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Trent Students Show Appreciation by Giving Back

Philanthropy Day celebration showcases opportunities provided to students

Student Erin Hartmans addresses volunteers, donors and recipients of scholarships and awards at annual Philanthropy Day luncheon
Student Erin Hartmans addresses volunteers, donors and recipients of scholarships and awards at annual Philanthropy Day luncheon

Students, faculty, and community members were offered an inspiring reminder about the power of giving, as Trent University held a luncheon to celebrate National Philanthropy Day.

Speakers at the luncheon focused on the legacy of successful philanthropic programs at the university, as well as on the impact that these gifts have on students.

“It is an honour to bring together donors, volunteers, and recipients,” announced Julie Davis, vice-president External Relations and Advancement. “And an honour to celebrate both the act of giving and the effects felt at this institution that we all care for.”

Among those to address the luncheon were Gemma Edwins and Erin Hartmans, two student award winners, who both had inspiring stories to share.

“Receiving financial assistance takes away the burden of having to find paid employment while at school,” said Ms. Edwins. “If we don’t have to work, then we are better able to spend our time giving back to the community that houses us.”

Ms. Edwins, an international student from St. Lucia, gives freely of her time here at Trent. She participated in the creation of a student human rights group – an act that led to an invitation to the Presidential Advisory Committee on Human Rights – and helped lobby for an on-campus spiritual space. She has also worked with administration in the Liaison Office and the New Student Advisory (NSA) program, advising parents and assisting students with their entry into an enriched student experience at Trent.

Ms. Edwin has also worked in communications with the on-campus organization Kawartha World Issues Centre (KWIC), helped organize Trent’s Afrobana, and worked with local secondary school students on a Model United Nations Program.

“I’m proud to have been given an opportunity to help share the Trent view on business and international development with new audiences from across our community and around the world,” she reported. “And I am thankful for the gift that has allowed me such freedom.”

Erin Hartmans also uses her award to make time for volunteerism.

“I am a volunteer-a-holic,” she admitted. “During high school, I tried to be involved with as many groups as possible. I tried to always give back. Getting a scholarship has allowed me the opportunity to continue this at the university level. It’s helping me gain the opportunities to become a better leader in my community.”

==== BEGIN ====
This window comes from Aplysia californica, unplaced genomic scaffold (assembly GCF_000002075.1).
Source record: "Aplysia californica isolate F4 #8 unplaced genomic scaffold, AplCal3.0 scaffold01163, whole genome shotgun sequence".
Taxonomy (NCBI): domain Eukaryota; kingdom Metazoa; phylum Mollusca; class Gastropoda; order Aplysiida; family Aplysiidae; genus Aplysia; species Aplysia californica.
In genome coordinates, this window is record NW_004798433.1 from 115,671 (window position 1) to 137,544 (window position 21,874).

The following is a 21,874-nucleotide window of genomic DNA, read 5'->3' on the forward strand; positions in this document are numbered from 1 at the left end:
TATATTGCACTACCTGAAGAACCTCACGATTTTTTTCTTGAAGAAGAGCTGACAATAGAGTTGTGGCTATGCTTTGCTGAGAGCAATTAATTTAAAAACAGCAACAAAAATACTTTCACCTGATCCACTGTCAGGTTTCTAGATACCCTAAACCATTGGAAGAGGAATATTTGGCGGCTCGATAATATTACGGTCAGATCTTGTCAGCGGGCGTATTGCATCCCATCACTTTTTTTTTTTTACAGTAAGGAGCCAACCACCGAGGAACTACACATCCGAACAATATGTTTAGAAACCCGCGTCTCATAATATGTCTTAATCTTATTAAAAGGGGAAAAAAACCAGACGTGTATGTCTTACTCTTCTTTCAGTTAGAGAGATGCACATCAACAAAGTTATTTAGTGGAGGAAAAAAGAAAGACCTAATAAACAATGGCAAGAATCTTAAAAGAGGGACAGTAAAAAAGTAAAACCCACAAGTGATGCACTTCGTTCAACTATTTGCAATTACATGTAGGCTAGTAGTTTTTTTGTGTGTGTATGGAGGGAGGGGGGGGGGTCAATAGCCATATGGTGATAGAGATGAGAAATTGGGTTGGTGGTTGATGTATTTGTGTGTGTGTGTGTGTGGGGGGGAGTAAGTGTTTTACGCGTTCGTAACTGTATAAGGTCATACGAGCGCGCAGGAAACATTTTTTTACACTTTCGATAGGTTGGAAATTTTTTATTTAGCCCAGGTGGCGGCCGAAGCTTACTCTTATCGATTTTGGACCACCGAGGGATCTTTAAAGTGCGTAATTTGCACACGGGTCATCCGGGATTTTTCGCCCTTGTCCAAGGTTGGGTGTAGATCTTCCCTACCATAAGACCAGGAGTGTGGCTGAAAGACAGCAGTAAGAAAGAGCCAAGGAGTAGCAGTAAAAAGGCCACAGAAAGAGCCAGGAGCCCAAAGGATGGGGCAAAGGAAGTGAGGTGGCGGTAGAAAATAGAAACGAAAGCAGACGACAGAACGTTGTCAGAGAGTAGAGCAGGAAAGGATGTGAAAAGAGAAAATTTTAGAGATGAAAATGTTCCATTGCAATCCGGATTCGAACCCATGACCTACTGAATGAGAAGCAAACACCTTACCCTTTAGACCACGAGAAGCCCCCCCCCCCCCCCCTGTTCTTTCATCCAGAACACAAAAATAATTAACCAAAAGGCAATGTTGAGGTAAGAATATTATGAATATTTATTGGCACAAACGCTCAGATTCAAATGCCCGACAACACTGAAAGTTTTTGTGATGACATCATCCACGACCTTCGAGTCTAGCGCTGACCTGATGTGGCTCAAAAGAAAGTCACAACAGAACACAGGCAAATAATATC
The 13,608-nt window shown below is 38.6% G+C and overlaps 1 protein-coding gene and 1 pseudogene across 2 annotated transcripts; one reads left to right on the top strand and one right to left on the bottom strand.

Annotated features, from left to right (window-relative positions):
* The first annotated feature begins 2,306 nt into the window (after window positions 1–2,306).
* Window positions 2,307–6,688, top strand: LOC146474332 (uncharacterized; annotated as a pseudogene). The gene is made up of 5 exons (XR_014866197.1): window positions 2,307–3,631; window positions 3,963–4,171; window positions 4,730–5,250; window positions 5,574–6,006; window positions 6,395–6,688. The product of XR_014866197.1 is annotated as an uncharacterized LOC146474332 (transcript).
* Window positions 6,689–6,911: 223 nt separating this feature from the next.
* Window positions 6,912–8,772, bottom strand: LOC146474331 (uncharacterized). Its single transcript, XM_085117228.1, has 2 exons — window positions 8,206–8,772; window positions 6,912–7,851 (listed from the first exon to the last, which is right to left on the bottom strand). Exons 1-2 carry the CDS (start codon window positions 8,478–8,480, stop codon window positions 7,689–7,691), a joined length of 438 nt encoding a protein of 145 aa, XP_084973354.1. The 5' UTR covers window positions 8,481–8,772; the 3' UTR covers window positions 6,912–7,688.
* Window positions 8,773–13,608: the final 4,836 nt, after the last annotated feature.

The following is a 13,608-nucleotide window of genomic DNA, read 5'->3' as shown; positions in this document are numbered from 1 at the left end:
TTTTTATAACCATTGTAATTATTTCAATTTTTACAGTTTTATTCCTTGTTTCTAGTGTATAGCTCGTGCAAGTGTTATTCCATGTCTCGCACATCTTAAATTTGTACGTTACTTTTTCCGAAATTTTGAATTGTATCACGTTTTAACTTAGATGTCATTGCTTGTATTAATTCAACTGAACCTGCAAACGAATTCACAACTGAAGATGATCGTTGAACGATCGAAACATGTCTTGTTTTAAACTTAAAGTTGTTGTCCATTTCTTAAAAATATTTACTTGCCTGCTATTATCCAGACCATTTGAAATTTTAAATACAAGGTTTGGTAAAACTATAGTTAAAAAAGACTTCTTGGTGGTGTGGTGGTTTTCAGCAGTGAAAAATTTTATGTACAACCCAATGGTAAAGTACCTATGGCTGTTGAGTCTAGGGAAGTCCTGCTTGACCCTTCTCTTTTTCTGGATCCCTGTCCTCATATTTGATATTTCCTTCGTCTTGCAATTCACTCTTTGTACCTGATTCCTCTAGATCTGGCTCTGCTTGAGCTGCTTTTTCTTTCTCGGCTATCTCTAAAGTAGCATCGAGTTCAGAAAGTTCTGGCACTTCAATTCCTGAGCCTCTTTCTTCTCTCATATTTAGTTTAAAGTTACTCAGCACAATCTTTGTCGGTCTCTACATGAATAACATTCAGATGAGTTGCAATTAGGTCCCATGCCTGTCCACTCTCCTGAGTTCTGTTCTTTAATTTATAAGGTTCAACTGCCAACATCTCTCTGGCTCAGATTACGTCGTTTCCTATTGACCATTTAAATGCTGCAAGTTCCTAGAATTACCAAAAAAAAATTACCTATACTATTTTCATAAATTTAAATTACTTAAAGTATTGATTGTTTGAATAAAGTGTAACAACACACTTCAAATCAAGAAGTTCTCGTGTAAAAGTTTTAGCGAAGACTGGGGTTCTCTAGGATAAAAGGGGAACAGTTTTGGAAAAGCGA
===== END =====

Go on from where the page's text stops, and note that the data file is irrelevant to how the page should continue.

Ms. Hartmans, who volunteers with KWIC, Trent’s Impact Student Leader program, and Trent Global Living, considers Trent to be the perfect school for people who want to give their time to beneficial causes.

“I had heard so much about Trent,” she recalled. “About how active it was in social causes and the environment. It’s the school of my dreams – and I almost didn’t get the chance to come here. Without a scholarship, I would have had to go to school close to home in Guelph.”

According to David Morton, former chair of Trent’s Board of Governors, the volunteerism shown by these students is an example of philanthropy at work. “There are many ways to give,” he said. “There are financial gifts, which are so urgently needed by organizations and institutions, and there are gifts of time and experience. Both are valuable. And both can help make meaningful change in our society.”

Physics professor emeritus, Dr. Al Slavin, recalled the origins of one of many of Trent’s scholarships.

“I was looking to honour Jack Lodge, Trent’s founding professor of Physics, and one of my great influences at the university,” he told the appreciative crowd. “I thought that a scholarship in his name would be appropriate. So I approached my colleagues in the department and had them each chip in a small amount – a few hundred dollars apiece. And we put that money away, along with some very generous matching help from the government. Within a few years, we were able to start offering a scholarship per year for deserving physics students.”

From humble origins, the scholarship has become a major award. It is now offered to three students per year. Over the years, 47 Jack Lodge Scholarships have been given. The effects have been tremendous: 12 winners have each gone on to receive a Ph.D., while numerous others have gone on to win prestigious academic awards.

For information on giving to Trent, please visit:

Posted on Wednesday, November 30, 2011.

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